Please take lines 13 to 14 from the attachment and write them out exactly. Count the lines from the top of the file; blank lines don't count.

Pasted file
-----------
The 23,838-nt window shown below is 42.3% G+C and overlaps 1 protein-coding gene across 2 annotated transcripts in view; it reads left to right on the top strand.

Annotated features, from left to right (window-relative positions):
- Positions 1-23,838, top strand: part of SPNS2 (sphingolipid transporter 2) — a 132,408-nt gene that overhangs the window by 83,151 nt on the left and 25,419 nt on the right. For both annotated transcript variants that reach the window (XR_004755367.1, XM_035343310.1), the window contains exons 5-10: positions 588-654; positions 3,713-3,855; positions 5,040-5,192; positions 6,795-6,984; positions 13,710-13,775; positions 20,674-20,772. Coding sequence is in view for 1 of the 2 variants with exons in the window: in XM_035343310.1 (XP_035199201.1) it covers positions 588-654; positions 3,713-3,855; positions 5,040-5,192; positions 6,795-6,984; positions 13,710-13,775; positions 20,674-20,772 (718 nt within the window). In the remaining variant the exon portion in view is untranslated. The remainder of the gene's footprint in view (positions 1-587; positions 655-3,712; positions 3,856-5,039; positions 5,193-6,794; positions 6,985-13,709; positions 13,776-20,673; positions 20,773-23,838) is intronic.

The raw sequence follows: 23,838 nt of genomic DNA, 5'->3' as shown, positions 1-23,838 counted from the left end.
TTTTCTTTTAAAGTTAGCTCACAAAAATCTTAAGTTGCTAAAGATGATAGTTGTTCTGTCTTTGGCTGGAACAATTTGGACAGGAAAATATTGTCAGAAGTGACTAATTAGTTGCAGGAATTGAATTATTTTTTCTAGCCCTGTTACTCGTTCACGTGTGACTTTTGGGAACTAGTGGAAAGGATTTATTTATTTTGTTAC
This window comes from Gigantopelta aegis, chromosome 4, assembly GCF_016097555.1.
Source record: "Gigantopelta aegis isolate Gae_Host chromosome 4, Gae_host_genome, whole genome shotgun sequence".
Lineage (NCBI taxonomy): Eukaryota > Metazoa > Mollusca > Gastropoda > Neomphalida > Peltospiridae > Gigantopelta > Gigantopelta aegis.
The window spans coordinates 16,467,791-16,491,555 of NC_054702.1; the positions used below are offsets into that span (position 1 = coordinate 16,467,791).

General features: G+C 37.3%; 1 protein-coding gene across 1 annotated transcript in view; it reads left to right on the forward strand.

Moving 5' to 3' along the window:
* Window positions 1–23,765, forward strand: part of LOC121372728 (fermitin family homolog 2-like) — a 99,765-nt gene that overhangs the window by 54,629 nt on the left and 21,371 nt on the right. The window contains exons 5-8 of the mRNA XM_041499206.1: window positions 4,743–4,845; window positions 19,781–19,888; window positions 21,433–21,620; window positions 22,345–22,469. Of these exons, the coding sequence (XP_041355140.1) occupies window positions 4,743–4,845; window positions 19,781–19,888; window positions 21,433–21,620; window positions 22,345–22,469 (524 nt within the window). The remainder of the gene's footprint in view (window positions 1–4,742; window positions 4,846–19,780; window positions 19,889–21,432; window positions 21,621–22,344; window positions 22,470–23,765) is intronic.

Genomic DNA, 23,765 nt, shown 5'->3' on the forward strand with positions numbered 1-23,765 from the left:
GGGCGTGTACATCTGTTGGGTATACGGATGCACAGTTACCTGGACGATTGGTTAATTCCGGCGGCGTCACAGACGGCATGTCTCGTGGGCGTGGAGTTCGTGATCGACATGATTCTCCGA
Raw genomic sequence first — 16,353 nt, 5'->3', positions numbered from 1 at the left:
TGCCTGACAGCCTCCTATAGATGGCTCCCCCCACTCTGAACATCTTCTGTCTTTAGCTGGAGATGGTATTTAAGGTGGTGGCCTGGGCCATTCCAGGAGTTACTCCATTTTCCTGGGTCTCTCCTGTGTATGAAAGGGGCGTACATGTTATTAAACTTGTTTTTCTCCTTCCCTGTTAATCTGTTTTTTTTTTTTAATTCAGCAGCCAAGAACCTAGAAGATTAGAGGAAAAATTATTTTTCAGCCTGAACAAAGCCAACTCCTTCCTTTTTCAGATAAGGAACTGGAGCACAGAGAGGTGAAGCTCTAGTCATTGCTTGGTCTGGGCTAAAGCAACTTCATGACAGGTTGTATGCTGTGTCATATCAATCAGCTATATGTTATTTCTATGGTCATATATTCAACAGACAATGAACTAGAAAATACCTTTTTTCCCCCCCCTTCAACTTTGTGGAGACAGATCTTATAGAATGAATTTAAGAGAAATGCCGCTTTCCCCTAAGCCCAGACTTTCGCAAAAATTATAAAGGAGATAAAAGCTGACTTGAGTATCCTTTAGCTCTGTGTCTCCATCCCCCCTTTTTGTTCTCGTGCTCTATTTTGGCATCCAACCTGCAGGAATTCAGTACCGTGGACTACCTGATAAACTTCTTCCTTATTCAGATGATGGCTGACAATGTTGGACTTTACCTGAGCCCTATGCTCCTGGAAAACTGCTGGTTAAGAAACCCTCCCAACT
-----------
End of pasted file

Genomic DNA, 23,765 nt, shown 5'->3' on the forward strand with positions numbered 1-23,765 from the left:
GGGCGTGTACATCTGTTGGGTATACGGATGCACAGTTACCTGGACGATTGGTTAATTCCGGCGGCGTCACAGACGGCATGTCTCGTGGGCGTGGAGTTCGTGATCGACATGATTCTCCGA